It's nearly 5 months later!! How did we get here!?... Before I go into my excuses, let me tell you about the race. It would not be fair otherwise.
Basically, it was amazing!!... I never felt nervous (other than a little wave of adrenaline when we missed our freeway exit, but that was solved by an illegal u-turn). I started the race with Holly but her pace was a wee bit too fast for me so I worked my way over to the side and slowed down. The light was so amazing at that time of the morning, the air was so perfect. I felt so emotional. I got choked up several times in the first few miles. It felt so surreal. I was starting on a journey of 13.1 miles! There were bands at many points along the way. There were people out there cheering us on... at 7am!... I felt so good. I ran my first mile faster than planned (a rookie mistake!) even though I tried to be conscious of it. I guess the adrenaline had me feeling too good. I tried to slow but still paced too fast. The race was an 'out and back' which meant that of my group, since I was the slowest, I would be able to see them as they were on their return. It was really amazing to see the elite runners... I think I was at mile 4 when they were returning. I nearly made myself dizzy and sick trying to look for my friends in the 6,000 faces coming the opposite way - but I saw all except one and cheered them. For the first 8 miles I think I felt like I was floating. It was so good. Then at mile 8, the turnaround, I realized that I would not see any more friends, that it was just me here on out. Around mile 9 it started getting hard. At mile 11 it got really hard. At mile 12 it was really, really hard and I wanted to walk so badly. I tried negotiating... remember the voices I talked about?!... Loud and clear: "you'll finish, you're here. who cares if you walk the last mile". The reply: "you can slow your pace, stop and stretch but you can NOT WALK. You did not run 12 miles in training to walk the last mile in the actual RACE". Period. Agony. I thought my legs would cramp up. Walking was actually more painful than running. I thought I had nothing left. Nothing. But then I hit mile 13... only .1 to go and I took off like a gazelle. I'm not joking. I have no idea where the reserves were, perhaps it was pure adrenaline. But I started sprinting. I passed several runners. I got emotional again. I soaked in the moment. The people cheering on the sidelines. The feeling of exhaustion combined with exhilaration. There it was, the finish line. I did it. I did it. I could barely breath and a woman with a camera puts me in front of an official backdrop for a photo. I managed a very shaky smile and a very cheesy thumbs up. The comes the snack tables. I hear Holly call my name, we hug and cry. Very emotional. We manage to find some other friends, head back to the rental spot and celebrate.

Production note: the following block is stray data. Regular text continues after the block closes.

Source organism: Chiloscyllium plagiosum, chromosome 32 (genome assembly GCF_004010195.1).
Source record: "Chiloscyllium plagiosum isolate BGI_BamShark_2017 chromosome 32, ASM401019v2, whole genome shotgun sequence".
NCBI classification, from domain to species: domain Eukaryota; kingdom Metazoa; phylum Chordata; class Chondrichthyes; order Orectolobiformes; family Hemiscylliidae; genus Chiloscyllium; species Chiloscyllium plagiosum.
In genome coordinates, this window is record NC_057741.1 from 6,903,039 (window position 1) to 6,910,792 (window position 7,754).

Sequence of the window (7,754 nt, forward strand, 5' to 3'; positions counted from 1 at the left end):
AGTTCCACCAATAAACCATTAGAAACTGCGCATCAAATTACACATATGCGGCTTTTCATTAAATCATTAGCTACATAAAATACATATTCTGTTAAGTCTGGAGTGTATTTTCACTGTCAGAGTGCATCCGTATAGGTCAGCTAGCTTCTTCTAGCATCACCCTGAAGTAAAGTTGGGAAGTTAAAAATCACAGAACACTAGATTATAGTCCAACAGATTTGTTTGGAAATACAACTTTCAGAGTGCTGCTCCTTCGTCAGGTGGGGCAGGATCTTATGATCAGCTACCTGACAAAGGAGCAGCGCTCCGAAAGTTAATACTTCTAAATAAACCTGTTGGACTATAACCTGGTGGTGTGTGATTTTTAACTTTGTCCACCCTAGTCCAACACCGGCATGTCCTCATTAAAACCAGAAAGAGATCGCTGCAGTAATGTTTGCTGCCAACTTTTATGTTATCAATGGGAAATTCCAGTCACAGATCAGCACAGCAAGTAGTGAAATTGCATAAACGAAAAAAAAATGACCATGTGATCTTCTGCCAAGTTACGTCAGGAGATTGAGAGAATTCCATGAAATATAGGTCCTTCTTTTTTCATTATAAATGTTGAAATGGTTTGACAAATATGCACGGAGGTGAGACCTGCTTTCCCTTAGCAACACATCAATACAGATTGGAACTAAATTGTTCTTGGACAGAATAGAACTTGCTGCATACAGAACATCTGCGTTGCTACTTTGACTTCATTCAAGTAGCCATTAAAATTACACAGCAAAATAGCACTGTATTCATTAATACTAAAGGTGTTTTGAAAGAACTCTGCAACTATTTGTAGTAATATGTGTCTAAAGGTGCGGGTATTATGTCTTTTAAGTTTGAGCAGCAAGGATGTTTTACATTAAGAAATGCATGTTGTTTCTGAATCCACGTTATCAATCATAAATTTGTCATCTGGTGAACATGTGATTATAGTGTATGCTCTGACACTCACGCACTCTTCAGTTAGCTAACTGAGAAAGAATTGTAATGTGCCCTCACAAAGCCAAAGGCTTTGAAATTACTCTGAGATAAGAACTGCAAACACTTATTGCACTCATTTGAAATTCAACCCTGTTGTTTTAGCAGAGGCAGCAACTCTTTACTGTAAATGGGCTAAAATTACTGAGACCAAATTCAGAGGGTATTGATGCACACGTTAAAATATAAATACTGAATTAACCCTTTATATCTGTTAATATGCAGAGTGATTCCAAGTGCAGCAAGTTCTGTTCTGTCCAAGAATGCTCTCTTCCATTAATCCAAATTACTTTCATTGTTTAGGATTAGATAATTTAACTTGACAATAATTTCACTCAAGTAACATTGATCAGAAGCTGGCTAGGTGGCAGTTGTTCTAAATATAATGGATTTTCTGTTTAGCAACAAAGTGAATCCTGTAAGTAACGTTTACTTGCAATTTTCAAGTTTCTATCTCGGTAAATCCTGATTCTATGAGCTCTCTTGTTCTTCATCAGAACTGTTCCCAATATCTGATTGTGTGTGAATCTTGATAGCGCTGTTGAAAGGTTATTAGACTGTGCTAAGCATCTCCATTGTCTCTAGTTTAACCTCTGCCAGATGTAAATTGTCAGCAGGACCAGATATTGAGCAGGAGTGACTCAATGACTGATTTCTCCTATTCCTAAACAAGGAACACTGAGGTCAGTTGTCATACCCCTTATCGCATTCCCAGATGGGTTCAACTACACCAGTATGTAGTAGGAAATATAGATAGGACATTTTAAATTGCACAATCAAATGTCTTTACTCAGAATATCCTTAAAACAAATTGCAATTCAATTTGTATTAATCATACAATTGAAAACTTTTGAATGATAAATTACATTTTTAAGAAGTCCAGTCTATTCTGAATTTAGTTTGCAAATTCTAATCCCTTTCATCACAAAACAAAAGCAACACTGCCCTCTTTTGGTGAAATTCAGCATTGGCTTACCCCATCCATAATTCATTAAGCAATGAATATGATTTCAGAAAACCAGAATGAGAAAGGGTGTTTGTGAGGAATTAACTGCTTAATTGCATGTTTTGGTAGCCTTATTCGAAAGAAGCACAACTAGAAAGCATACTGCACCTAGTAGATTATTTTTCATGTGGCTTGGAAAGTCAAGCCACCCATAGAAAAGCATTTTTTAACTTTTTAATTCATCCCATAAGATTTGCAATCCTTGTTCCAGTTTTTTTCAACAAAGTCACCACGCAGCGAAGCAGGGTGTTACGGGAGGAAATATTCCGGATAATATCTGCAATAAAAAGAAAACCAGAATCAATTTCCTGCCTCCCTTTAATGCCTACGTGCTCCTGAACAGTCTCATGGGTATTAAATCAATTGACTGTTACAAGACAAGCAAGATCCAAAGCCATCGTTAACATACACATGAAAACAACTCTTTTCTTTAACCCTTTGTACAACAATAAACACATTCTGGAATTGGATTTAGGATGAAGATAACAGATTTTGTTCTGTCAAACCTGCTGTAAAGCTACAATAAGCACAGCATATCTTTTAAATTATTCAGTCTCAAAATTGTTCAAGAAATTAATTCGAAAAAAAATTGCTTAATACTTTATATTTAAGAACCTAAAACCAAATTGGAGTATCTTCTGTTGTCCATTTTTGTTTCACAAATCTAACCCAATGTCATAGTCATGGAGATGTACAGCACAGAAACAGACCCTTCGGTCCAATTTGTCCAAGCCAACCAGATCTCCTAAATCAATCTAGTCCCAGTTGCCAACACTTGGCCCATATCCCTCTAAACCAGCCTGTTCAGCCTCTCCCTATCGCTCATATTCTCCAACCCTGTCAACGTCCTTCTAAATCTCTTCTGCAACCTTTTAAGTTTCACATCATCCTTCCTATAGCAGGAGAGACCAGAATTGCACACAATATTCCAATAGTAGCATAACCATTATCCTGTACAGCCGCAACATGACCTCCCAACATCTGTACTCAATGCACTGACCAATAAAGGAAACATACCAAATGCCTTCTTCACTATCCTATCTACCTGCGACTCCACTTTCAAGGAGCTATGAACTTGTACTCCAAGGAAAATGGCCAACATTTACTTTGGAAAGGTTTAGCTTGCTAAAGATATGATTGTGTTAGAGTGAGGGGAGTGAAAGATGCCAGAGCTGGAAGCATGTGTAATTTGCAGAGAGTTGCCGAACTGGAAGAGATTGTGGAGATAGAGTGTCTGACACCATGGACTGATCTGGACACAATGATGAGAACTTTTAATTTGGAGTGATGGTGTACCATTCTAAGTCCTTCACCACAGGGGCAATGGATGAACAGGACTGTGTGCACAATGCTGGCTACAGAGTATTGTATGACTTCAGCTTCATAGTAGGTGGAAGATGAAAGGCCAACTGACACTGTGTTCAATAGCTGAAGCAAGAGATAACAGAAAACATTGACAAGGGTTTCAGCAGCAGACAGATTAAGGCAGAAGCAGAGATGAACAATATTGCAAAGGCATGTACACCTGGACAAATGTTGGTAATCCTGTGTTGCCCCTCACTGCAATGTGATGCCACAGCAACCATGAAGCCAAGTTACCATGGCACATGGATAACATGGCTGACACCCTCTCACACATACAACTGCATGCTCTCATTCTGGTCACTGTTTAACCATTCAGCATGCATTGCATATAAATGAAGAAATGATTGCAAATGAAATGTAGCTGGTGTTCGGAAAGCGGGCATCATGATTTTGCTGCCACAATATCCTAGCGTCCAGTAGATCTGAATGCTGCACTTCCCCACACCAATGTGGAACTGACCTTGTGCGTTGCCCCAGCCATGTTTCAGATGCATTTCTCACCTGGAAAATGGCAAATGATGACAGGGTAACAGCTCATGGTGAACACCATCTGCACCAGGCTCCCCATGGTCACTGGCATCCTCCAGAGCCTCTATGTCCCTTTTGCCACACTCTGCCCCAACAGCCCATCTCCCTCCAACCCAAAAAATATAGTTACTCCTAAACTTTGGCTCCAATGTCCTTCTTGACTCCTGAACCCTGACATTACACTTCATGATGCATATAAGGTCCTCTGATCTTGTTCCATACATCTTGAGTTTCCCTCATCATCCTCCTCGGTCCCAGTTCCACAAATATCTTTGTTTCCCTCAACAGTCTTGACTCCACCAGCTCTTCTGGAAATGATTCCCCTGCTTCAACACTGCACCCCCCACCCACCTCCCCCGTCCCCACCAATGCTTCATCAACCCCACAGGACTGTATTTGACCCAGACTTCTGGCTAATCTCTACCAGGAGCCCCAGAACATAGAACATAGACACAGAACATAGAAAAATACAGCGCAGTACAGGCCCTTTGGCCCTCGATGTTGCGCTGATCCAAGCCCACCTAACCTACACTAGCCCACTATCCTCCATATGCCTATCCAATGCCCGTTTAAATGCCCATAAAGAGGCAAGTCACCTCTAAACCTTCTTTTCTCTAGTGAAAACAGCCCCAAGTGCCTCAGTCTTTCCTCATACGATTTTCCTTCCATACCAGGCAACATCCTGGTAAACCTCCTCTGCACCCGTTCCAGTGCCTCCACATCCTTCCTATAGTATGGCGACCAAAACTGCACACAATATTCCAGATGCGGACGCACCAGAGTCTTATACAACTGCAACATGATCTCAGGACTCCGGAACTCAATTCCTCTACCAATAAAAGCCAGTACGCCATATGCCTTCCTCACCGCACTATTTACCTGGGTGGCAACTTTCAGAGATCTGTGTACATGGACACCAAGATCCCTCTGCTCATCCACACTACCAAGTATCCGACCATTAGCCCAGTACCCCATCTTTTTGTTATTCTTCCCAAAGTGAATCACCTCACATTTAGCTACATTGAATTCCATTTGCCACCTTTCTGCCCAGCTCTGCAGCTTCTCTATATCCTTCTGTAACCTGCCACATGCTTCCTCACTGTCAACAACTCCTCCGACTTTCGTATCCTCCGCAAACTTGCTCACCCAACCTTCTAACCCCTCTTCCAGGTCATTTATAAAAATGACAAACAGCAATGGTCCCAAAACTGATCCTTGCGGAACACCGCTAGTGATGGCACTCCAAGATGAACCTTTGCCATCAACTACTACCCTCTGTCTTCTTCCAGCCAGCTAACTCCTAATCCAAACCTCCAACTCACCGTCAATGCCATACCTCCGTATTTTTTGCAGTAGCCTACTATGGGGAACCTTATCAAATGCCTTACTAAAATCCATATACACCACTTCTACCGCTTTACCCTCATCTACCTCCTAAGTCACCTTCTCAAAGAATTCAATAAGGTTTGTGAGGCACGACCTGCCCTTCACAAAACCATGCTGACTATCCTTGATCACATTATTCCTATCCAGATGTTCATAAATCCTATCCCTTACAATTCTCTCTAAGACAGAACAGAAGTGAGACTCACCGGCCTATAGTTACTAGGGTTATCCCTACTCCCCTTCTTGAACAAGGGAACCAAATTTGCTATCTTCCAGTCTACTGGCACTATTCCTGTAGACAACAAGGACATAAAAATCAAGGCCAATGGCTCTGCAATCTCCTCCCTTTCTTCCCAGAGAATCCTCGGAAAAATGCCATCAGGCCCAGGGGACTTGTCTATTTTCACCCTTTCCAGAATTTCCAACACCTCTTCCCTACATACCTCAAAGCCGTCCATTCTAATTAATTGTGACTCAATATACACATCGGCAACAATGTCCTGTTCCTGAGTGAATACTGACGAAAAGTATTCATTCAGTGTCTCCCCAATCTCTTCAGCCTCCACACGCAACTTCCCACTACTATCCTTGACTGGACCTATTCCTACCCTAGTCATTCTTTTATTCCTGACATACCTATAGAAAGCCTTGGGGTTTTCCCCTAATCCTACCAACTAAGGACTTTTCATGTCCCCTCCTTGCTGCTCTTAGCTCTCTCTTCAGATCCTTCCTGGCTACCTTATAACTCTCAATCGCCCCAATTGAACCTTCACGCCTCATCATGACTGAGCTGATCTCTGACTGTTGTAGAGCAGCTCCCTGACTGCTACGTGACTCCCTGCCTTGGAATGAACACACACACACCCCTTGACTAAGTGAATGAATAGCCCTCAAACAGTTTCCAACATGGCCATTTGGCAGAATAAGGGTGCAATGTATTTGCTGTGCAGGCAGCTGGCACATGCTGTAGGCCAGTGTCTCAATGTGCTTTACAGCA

There. That was the race in a nutshell. It was amazing. Then life took off and I felt like a tidal wave came over me. I ran a few times after and it felt great. But work got busy, a part time job demanded full time efforts and time flew by. The weather was cold, wet and stormy. My muscles faded, body fat accumulated. It was depressing. I had a faded memory of how good I had felt when I was training. I wanted it back. I recently quit the 'part time' job. The sun came out (literally). And I got out all my running clothes again. I managed to run twice last week. Just short 2.5 mile runs. Miserable. But yesterday, I don't know what got into me, I signed up for two half marathons. The Bizz Johnson in October and the SF Half in July. I feel panic now. But it got me out running this morning. Took Lola and went around Lake Merritt. Not fun, but I did it.
And in the end, when I climbed back into my car, I was pleased to feel an old friend; fatigue.